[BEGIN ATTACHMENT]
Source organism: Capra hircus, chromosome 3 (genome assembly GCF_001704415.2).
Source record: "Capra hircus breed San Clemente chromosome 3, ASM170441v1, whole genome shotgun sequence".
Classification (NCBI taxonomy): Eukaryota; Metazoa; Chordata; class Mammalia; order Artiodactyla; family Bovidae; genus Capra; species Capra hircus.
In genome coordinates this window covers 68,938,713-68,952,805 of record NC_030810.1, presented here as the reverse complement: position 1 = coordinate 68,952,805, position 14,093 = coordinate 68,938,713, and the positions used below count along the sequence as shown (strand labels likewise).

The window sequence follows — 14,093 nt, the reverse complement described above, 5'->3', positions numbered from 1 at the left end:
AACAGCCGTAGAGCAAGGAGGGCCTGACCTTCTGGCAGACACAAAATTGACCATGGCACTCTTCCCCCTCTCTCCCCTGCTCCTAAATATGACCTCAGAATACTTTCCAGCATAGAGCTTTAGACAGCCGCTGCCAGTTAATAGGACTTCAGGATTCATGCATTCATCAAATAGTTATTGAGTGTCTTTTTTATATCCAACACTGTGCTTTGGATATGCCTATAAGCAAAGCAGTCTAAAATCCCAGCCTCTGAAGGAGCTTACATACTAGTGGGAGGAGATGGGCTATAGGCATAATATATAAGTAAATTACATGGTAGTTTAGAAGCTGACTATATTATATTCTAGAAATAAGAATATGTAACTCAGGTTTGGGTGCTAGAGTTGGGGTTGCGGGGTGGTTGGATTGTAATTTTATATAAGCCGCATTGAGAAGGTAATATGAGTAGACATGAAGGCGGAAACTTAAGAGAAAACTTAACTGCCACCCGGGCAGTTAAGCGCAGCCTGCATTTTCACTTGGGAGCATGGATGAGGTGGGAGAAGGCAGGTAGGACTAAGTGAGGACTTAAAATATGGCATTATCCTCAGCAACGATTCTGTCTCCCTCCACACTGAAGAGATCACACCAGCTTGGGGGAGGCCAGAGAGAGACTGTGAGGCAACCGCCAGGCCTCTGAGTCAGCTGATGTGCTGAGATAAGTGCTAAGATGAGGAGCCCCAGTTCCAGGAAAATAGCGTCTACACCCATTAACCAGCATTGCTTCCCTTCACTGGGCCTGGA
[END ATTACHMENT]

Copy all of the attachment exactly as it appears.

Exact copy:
Source organism: Capra hircus, chromosome 3 (genome assembly GCF_001704415.2).
Source record: "Capra hircus breed San Clemente chromosome 3, ASM170441v1, whole genome shotgun sequence".
Classification (NCBI taxonomy): Eukaryota; Metazoa; Chordata; class Mammalia; order Artiodactyla; family Bovidae; genus Capra; species Capra hircus.
In genome coordinates this window covers 68,938,713-68,952,805 of record NC_030810.1, presented here as the reverse complement: position 1 = coordinate 68,952,805, position 14,093 = coordinate 68,938,713, and the positions used below count along the sequence as shown (strand labels likewise).

The window sequence follows — 14,093 nt, the reverse complement described above, 5'->3', positions numbered from 1 at the left end:
AACAGCCGTAGAGCAAGGAGGGCCTGACCTTCTGGCAGACACAAAATTGACCATGGCACTCTTCCCCCTCTCTCCCCTGCTCCTAAATATGACCTCAGAATACTTTCCAGCATAGAGCTTTAGACAGCCGCTGCCAGTTAATAGGACTTCAGGATTCATGCATTCATCAAATAGTTATTGAGTGTCTTTTTTATATCCAACACTGTGCTTTGGATATGCCTATAAGCAAAGCAGTCTAAAATCCCAGCCTCTGAAGGAGCTTACATACTAGTGGGAGGAGATGGGCTATAGGCATAATATATAAGTAAATTACATGGTAGTTTAGAAGCTGACTATATTATATTCTAGAAATAAGAATATGTAACTCAGGTTTGGGTGCTAGAGTTGGGGTTGCGGGGTGGTTGGATTGTAATTTTATATAAGCCGCATTGAGAAGGTAATATGAGTAGACATGAAGGCGGAAACTTAAGAGAAAACTTAACTGCCACCCGGGCAGTTAAGCGCAGCCTGCATTTTCACTTGGGAGCATGGATGAGGTGGGAGAAGGCAGGTAGGACTAAGTGAGGACTTAAAATATGGCATTATCCTCAGCAACGATTCTGTCTCCCTCCACACTGAAGAGATCACACCAGCTTGGGGGAGGCCAGAGAGAGACTGTGAGGCAACCGCCAGGCCTCTGAGTCAGCTGATGTGCTGAGATAAGTGCTAAGATGAGGAGCCCCAGTTCCAGGAAAATAGCGTCTACACCCATTAACCAGCATTGCTTCCCTTCACTGGGCCTGGA